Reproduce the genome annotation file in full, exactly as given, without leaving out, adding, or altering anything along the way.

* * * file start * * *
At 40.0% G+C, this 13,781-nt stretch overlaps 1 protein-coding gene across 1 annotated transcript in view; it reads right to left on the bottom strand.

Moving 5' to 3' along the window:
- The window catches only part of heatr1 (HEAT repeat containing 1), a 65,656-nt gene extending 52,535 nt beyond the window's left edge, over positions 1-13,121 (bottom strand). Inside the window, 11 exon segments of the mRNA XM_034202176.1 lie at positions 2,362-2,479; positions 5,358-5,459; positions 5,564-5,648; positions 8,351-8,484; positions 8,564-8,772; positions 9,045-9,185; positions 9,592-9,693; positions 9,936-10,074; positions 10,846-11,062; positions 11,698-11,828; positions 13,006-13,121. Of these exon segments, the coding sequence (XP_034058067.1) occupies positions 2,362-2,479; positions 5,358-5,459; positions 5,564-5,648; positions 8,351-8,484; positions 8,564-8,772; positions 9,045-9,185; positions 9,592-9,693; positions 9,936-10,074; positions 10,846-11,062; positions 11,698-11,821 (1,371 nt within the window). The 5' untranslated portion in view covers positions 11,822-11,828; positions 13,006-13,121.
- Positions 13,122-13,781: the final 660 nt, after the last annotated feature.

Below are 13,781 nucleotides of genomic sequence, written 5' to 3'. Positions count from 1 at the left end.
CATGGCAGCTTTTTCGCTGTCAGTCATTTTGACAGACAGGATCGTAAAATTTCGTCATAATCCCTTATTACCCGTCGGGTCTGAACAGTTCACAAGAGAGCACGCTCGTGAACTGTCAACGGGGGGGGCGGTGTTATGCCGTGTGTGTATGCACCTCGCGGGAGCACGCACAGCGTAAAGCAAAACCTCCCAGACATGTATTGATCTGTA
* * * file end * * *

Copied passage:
At 40.0% G+C, this 13,781-nt stretch overlaps 1 protein-coding gene across 1 annotated transcript in view; it reads right to left on the bottom strand.

Moving 5' to 3' along the window:
- The window catches only part of heatr1 (HEAT repeat containing 1), a 65,656-nt gene extending 52,535 nt beyond the window's left edge, over positions 1-13,121 (bottom strand). Inside the window, 11 exon segments of the mRNA XM_034202176.1 lie at positions 2,362-2,479; positions 5,358-5,459; positions 5,564-5,648; positions 8,351-8,484; positions 8,564-8,772; positions 9,045-9,185; positions 9,592-9,693; positions 9,936-10,074; positions 10,846-11,062; positions 11,698-11,828; positions 13,006-13,121. Of these exon segments, the coding sequence (XP_034058067.1) occupies positions 2,362-2,479; positions 5,358-5,459; positions 5,564-5,648; positions 8,351-8,484; positions 8,564-8,772; positions 9,045-9,185; positions 9,592-9,693; positions 9,936-10,074; positions 10,846-11,062; positions 11,698-11,821 (1,371 nt within the window). The 5' untranslated portion in view covers positions 11,822-11,828; positions 13,006-13,121.
- Positions 13,122-13,781: the final 660 nt, after the last annotated feature.

Below are 13,781 nucleotides of genomic sequence, written 5' to 3'. Positions count from 1 at the left end.
CATGGCAGCTTTTTCGCTGTCAGTCATTTTGACAGACAGGATCGTAAAATTTCGTCATAATCCCTTATTACCCGTCGGGTCTGAACAGTTCACAAGAGAGCACGCTCGTGAACTGTCAACGGGGGGGGCGGTGTTATGCCGTGTGTGTATGCACCTCGCGGGAGCACGCACAGCGTAAAGCAAAACCTCCCAGACATGTATTGATCTGTA